Math today: competition math, its importance, and math curriculum improvements


Matthew Carter

During the COVID-19 and online school, math teachers have tried to make learning math more interactive with online tools such as Desmos and videos.

As the 2020 International Mathematics Olympiad (IMO) – held online this year – comes to a close, students and teachers alike want to increase interest in math and math competitions by making math more fun and interesting. 

Since 1959, the International Mathematics Olympiad is an annual international where the best math students from around the world gather to compete in an elite competition, with the most decorated often going on to become top research mathematicians. 

Competition math focuses more on critical thinking and problem solving rather than more traditional methods. In other words, up to a certain point, participants do not need to know advanced mathematics like calculus. 

Instead, it focuses mostly on problem solving with the problems being able to be solved with elementary techniques such as basic algebra and geometry. 

“Competition math is about thinking with different mindsets and finding the one that [solves the problem],” said Dennis Chen (‘23) a USAJMO qualifier. 

The problems for competition math are very different compared with school math. 

“These questions are a little bit richer, in the sense that . . . it’s about taking a set of constraints and thinking about it in whatever way you can to find a solution . . . For kids that enjoy math, competition math is the way to do it. It’s not handing you the answers; it is telling you to explore,” said Math teacher Charles Snyder.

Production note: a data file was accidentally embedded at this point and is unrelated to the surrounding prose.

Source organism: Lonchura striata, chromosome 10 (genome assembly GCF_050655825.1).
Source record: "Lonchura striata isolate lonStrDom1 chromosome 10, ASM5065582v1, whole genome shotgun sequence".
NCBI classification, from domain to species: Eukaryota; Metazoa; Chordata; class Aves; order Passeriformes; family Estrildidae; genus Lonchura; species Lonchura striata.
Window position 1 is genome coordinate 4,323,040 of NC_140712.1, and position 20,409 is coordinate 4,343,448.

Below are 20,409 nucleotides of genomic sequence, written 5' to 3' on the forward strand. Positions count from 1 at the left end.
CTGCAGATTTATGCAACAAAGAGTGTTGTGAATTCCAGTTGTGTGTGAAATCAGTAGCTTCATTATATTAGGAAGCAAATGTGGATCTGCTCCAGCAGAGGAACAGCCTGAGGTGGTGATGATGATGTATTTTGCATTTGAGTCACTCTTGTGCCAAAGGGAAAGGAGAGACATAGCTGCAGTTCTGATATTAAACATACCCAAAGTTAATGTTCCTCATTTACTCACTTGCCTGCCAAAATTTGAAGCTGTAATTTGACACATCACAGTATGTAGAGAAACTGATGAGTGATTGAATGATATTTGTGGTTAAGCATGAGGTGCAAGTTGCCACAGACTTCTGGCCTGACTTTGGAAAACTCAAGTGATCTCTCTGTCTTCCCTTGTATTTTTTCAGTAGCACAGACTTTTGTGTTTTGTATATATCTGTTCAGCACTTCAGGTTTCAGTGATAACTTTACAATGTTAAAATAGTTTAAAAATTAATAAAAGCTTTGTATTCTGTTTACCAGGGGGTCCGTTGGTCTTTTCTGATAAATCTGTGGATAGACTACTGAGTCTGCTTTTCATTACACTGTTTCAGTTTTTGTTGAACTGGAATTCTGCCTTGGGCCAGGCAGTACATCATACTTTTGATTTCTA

There are many differences between competition math and school math material, but teachers are trying to incorporate deeper questions in class by giving puzzles and harder, deeper thinking questions. 

“We strayed away from thinking of math as the part where we are thinking about how to do the problem. We start to think of it as the part where you answer the problem,” said Snyder.

There are also some complaints surrounding the textbooks that math classes use, such as the CPM textbooks. 

“[School math textbooks] are just presenting bad pedagogy. Their approach to things is straight up wrong. A good textbook should be able to implicitly present a mental map of what you’re trying to learn. Unfortunately, the textbooks themselves tend not to know what their approach is,” explained Chen.

In addition, classroom dynamics play an important role in learning, especially in Math. A more student-driven approach to learning mathematics can lead to better results for students as they can more effectively identify and reinforce harder concepts. 

“But in my opinion, if we keep looking at it like a teacher has to teach a unit, give a test, grade a test, and give that test back, it is going to feel like a failure this year . . . Too much of education has evolved to be teacher driven. I think education will be better if it were more student driven,” said Snyder

In his class, Snyder gives his students opportunities to share interesting and challenging math problems intended for students to think deeper. 

He advises students to visit teachers to talk about math and competition math to understand it and appreciate it better. 

“I would encourage students to approach their teachers . . . just in general, develop relationships with your teachers, and ask them questions. That’s how you get to know math better,” said Snyder.

To learn more about competition math, visit the Art of Problem Solving website. Students can also ask their teachers for more resources concerning math and competition math.